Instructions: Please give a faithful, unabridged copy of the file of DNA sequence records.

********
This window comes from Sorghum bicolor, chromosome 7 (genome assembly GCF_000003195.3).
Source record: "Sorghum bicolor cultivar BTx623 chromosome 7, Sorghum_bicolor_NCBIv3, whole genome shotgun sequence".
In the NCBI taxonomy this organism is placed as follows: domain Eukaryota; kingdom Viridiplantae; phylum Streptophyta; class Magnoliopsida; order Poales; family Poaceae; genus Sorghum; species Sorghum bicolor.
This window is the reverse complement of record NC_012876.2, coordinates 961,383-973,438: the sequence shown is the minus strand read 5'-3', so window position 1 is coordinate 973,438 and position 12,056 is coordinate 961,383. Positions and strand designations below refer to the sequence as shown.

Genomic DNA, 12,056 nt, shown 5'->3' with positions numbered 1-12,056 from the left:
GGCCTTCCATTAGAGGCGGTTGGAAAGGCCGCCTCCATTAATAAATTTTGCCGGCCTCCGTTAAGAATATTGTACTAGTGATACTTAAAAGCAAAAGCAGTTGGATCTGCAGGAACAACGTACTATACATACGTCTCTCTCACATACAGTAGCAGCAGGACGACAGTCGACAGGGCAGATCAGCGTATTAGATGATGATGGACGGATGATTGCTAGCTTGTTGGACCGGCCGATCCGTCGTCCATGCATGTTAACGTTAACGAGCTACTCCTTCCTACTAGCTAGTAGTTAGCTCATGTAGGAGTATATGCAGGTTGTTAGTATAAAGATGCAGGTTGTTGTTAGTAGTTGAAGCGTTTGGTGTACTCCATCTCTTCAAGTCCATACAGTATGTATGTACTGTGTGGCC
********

This window comes from Sorghum bicolor, chromosome 7 (genome assembly GCF_000003195.3).
Source record: "Sorghum bicolor cultivar BTx623 chromosome 7, Sorghum_bicolor_NCBIv3, whole genome shotgun sequence".
In the NCBI taxonomy this organism is placed as follows: domain Eukaryota; kingdom Viridiplantae; phylum Streptophyta; class Magnoliopsida; order Poales; family Poaceae; genus Sorghum; species Sorghum bicolor.
This window is the reverse complement of record NC_012876.2, coordinates 961,383-973,438: the sequence shown is the minus strand read 5'-3', so window position 1 is coordinate 973,438 and position 12,056 is coordinate 961,383. Positions and strand designations below refer to the sequence as shown.

Genomic DNA, 12,056 nt, shown 5'->3' with positions numbered 1-12,056 from the left:
GGCCTTCCATTAGAGGCGGTTGGAAAGGCCGCCTCCATTAATAAATTTTGCCGGCCTCCGTTAAGAATATTGTACTAGTGATACTTAAAAGCAAAAGCAGTTGGATCTGCAGGAACAACGTACTATACATACGTCTCTCTCACATACAGTAGCAGCAGGACGACAGTCGACAGGGCAGATCAGCGTATTAGATGATGATGGACGGATGATTGCTAGCTTGTTGGACCGGCCGATCCGTCGTCCATGCATGTTAACGTTAACGAGCTACTCCTTCCTACTAGCTAGTAGTTAGCTCATGTAGGAGTATATGCAGGTTGTTAGTATAAAGATGCAGGTTGTTGTTAGTAGTTGAAGCGTTTGGTGTACTCCATCTCTTCAAGTCCATACAGTATGTATGTACTGTGTGGCC